By Matt Ball |
02 March 2012 |
The intelligent infrastructure approach with the combination of sensors and systems for more efficient infrastructure management in our urban areas requires the alignment of quite a few technologies as well as rethinking how we plan and manage. This new approach is being touted by quite a few companies and is increasingly becoming part of policy discussions. The intelligent infrastructure vision is moving beyond a business strategy and into reality, with a prominent example being the City 2.0 platform and TED Prize.
The intelligent infrastructure approach with the combination of sensors and systems for more efficient infrastructure management in our urban areas requires the alignment of quite a few technologies as well as rethinking how we plan and manage. This new approach is being touted by quite a few companies and is increasingly becoming part of policy discussions. The intelligent infrastructure vision is moving beyond a business strategy and into reality, with a prominent example being the City 2.0
platform and TED Prize.
As the number of companies and cities that jump on this message increase, more promising areas of integrated technology application are emerging. The advantages of the efficiency of urban areas are seen as a critical point for global change adaptation to climate and population increases, where more can be done with less. Can a finely tuned city improve the lives of citizens and increase its economic vitality while also improving its environmental impact?Technology Components
The vision is made up of integrated software and sensors, with implications that span to social networks, design software, engineering tools, and beyond. Much of the infrastructure is in place with various systems, including geographic information systems, standing at the ready to be further animated with real-time information.
The sensor technologies have advanced rapidly, with the ability to rapidly network and deploy wirelessly, and with self-maintainence capacity through energy harvesting technologies. These sensor networks form a backbone of information sharing that can be augmented both by professional measurement tools and input from citizens. Sitting at the hub of all these data feeds are systems that have improved analytical capability, and cloud-based storage, to make sense of all the interactions in a way that is accessible, transparent, and well archived.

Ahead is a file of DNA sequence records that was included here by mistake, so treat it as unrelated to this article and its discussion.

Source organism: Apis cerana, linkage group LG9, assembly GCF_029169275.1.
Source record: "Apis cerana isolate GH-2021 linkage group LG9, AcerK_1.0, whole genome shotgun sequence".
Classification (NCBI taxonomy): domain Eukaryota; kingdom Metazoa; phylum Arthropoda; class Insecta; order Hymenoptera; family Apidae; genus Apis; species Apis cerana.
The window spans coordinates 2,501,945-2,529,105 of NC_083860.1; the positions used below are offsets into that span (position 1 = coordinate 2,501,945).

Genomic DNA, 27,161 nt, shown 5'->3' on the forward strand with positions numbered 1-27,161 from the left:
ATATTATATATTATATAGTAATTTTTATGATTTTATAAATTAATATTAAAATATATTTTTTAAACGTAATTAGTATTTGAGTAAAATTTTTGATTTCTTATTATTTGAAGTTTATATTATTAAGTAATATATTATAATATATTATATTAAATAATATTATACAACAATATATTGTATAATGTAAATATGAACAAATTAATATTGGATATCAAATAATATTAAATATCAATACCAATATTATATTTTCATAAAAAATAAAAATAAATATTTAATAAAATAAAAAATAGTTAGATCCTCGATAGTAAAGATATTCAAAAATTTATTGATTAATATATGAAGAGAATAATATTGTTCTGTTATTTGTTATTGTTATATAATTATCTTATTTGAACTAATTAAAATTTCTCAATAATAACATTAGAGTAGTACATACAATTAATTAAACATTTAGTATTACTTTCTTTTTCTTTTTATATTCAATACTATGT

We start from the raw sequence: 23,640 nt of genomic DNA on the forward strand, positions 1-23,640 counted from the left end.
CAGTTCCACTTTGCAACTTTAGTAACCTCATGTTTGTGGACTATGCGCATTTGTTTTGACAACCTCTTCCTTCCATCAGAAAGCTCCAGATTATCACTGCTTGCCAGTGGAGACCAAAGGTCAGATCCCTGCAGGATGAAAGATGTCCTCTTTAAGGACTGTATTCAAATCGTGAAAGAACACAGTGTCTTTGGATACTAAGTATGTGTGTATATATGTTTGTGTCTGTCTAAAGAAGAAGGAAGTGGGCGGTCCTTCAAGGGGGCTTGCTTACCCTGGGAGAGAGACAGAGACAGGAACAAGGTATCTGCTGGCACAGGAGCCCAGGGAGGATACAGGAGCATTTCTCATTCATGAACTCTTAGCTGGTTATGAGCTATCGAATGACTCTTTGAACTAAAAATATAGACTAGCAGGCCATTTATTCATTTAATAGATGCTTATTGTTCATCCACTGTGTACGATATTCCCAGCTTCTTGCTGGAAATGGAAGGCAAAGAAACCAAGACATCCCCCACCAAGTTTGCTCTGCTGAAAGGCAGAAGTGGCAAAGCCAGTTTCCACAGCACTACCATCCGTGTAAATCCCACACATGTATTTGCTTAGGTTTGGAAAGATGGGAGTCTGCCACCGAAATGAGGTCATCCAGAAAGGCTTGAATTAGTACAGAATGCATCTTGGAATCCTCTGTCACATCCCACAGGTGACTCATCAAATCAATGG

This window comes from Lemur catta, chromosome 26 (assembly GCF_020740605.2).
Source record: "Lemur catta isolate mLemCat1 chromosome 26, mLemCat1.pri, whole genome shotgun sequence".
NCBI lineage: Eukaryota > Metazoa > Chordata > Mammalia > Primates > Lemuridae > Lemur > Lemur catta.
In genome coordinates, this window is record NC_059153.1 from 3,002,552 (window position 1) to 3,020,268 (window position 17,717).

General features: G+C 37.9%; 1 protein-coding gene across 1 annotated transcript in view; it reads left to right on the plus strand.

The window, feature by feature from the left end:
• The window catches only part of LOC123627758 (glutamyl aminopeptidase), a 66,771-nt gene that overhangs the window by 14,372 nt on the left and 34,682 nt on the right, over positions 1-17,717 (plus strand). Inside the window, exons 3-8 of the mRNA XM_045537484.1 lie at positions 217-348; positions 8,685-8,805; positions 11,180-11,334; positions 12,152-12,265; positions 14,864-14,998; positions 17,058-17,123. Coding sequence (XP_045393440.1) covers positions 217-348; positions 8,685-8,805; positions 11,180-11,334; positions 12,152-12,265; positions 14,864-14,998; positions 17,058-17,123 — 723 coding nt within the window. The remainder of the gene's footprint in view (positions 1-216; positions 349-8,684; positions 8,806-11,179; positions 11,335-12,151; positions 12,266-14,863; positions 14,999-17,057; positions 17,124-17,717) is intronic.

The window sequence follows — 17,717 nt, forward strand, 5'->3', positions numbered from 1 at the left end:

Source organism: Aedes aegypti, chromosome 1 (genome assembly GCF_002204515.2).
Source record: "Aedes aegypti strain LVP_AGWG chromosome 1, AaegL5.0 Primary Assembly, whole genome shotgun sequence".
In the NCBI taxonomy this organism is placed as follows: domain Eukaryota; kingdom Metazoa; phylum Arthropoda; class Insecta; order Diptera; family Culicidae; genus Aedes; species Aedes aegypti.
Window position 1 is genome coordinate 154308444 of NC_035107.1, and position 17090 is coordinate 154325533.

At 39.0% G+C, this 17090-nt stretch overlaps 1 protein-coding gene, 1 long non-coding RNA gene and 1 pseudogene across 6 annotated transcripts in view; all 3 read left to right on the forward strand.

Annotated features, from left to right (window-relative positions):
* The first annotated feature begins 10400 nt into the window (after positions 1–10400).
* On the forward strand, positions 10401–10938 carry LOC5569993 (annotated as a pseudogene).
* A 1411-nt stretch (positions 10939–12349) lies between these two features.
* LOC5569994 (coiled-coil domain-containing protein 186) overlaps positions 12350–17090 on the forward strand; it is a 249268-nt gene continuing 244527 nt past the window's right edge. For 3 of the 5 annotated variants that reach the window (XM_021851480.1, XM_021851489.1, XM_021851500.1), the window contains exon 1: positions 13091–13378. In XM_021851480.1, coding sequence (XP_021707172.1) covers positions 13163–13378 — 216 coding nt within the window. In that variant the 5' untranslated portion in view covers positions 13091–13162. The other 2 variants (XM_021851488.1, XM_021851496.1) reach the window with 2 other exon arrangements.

These inputs are reaching into design software from Autodesk, Bentley, Dassaultt, and Esri. Design software with data, simulation and analysis equals sustainable design. The paradigm shift is a modeling environment where multiple scenarios have been reviewed by an integrated team to achieve optimum efficiency.Integrators Ante Up
Out of the gates with the vision have been traditional technology integrators such as IBM, Siemens, Cisco, HP, Critigen, and others. The integrators have the field-based experience to deploy and fine-tune these systems that most municipalities lack, and many of these vendors are integrating their own hardware that has been configured and built around the delivery of solutions.
Packaged sensing networks for transportation and security are the quick and easy wins, with an increasing number of offerings on the market. Electric and water utilities also stand to benefit with increased monitoring and maintenance of underground and above-ground infrastructure. The smart grid is but a small example of the projected market, as it stands to garner more than $8 B in investment by 2015 according to analysts.
With the economy still lagging, there's a compelling payback on these systems that make job-creating investment very attractive. With the retooling that is needed, there's both the up-front benefit of investing locally and the long-term benefit of cost savings due to finely tuned systems that cut out waste and cost.Ultimate Promise
The ultimate promise of a smart connected cities is to enhance the existing urban ecologies for greater community connection, more efficient infrastructure, and better qualities of life. There is growing research regarding neighborhood-level interactions, where the quality of the neighborhood mimics it's economic performance. However, similar to our degree of understanding about our natural world, we're just beginning to pull together the various socio-economic and cultural inputs that are the true measure of a vibrant city.
The current goal is to harness all the information from our sensors and systems to better inform design. Improvements could be made at all levels, from the design of such network components as valves all the way up to a wholesale redesign or rethink with an emphasis on local rather than centralized capacities. As new technologies arise, each will need to be evaluated within the context of the city as a whole, and the integrated sensors and systems can even provide a virtual laboratory for testing and design prior to any investment in implementation.
Thinking about all the little leaps of advancement that have gotten us this far may not be the right blueprint greater advancement as it often pays to think more boldly. Just recently for instance, there was news
regarding a new liquid battery technology that can replace full charge within three minutes. While the technology seems ripe to fit within our current fuel-refill approach, the technology is aimed first at electric utilities who could easily even out the intermittent nature of renewable energy. It's just these kinds of revolutionary thinking that is being called for right now, and our ability to model and simulate our world accurately will be a crucial component in order to speed these transitions.